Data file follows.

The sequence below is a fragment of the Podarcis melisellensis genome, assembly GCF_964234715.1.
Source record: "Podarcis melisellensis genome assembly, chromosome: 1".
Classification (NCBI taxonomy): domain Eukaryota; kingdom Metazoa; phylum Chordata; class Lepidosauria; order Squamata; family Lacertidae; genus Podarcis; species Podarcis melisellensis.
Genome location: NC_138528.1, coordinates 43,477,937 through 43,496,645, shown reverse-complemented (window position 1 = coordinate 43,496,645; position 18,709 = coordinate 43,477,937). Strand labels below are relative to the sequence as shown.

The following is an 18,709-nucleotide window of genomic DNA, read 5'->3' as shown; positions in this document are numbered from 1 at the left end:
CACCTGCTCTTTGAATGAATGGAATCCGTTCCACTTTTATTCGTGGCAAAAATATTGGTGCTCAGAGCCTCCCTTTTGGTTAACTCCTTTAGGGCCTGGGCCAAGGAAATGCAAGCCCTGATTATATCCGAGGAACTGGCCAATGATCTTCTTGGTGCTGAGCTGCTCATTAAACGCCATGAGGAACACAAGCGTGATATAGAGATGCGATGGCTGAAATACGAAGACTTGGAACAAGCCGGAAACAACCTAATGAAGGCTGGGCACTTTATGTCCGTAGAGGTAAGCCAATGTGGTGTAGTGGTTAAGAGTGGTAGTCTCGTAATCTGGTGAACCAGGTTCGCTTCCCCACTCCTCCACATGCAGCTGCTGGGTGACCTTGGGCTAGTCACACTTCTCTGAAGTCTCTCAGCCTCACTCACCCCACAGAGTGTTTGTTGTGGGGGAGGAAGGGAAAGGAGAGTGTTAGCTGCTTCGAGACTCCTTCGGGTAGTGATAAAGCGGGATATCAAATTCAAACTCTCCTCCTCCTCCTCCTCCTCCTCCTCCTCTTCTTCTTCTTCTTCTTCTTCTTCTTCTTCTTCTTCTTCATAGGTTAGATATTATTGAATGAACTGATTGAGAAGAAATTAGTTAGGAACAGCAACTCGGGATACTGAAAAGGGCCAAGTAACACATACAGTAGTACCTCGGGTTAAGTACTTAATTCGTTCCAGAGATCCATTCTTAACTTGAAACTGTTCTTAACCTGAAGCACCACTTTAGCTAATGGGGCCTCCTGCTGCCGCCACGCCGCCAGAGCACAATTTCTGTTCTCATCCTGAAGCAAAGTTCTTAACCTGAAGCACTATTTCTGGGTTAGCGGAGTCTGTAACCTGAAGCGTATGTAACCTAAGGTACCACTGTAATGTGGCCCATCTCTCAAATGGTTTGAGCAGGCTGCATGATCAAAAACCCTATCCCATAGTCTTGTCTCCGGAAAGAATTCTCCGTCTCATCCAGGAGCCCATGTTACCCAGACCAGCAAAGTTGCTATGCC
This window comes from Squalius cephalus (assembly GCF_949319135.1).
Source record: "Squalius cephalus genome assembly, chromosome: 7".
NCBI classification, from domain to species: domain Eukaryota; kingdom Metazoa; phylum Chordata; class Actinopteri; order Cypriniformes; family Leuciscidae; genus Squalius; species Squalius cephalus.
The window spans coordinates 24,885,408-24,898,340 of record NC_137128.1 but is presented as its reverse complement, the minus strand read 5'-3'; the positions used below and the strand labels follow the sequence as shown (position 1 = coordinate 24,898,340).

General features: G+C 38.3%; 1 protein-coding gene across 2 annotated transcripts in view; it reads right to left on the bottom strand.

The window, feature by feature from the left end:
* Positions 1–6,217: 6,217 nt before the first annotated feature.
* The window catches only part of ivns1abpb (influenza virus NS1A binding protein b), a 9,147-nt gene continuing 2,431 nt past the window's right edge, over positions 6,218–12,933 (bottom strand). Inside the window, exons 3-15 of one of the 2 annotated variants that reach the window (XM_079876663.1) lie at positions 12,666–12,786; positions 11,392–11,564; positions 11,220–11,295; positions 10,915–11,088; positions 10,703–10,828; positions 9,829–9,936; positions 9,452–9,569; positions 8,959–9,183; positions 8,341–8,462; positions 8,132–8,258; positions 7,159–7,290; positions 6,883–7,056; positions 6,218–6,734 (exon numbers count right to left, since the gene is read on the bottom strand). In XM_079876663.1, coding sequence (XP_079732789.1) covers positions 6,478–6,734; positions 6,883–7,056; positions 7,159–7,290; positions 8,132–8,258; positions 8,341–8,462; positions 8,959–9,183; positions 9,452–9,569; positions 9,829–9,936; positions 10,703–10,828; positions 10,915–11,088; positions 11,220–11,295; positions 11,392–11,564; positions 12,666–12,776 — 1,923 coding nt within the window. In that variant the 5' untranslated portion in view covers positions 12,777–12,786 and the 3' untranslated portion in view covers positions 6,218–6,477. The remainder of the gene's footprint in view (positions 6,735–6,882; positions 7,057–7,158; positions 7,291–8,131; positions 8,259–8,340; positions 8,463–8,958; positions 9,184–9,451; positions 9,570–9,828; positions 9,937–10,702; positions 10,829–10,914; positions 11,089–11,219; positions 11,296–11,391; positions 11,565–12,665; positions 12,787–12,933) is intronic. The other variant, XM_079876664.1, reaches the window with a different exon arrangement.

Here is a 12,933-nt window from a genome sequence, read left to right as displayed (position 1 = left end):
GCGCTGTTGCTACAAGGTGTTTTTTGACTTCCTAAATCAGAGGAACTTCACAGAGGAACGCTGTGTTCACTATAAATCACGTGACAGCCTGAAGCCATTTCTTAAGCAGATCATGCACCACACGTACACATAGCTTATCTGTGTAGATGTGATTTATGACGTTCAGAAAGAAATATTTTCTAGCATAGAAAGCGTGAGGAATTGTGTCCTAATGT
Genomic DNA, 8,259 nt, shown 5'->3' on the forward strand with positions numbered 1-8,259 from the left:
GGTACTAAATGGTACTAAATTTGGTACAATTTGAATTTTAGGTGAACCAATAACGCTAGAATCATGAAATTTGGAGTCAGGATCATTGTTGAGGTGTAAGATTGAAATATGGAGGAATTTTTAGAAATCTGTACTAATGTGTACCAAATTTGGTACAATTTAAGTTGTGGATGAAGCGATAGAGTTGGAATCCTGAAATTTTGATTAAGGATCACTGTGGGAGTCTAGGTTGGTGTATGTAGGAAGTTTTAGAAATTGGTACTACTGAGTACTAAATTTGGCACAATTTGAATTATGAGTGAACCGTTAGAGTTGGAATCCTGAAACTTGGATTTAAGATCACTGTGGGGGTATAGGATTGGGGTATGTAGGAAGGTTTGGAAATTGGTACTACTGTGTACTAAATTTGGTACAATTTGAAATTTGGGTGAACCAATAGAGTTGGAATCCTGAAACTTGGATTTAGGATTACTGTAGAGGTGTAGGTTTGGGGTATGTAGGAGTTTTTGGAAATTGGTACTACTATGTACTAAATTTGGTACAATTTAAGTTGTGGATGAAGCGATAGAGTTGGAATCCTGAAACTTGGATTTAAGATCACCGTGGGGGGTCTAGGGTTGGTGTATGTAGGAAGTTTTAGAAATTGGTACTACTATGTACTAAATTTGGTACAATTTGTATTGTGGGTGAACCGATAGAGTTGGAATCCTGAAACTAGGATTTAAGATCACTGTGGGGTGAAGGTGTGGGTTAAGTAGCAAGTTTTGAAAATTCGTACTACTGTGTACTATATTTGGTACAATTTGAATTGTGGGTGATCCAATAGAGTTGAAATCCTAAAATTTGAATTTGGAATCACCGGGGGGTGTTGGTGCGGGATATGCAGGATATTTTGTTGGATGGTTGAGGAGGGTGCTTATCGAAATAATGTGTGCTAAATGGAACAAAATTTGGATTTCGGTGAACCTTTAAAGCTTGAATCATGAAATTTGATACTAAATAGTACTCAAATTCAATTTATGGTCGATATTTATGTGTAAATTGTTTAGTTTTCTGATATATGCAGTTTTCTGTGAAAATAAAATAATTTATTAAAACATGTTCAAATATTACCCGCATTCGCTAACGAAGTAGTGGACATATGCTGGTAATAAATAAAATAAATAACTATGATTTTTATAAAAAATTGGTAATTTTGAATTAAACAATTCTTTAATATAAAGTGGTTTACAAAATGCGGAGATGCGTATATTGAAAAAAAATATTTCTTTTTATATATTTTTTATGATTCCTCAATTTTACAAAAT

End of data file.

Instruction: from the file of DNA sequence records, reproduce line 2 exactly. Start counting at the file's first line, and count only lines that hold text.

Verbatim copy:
Source record: "Podarcis melisellensis genome assembly, chromosome: 1".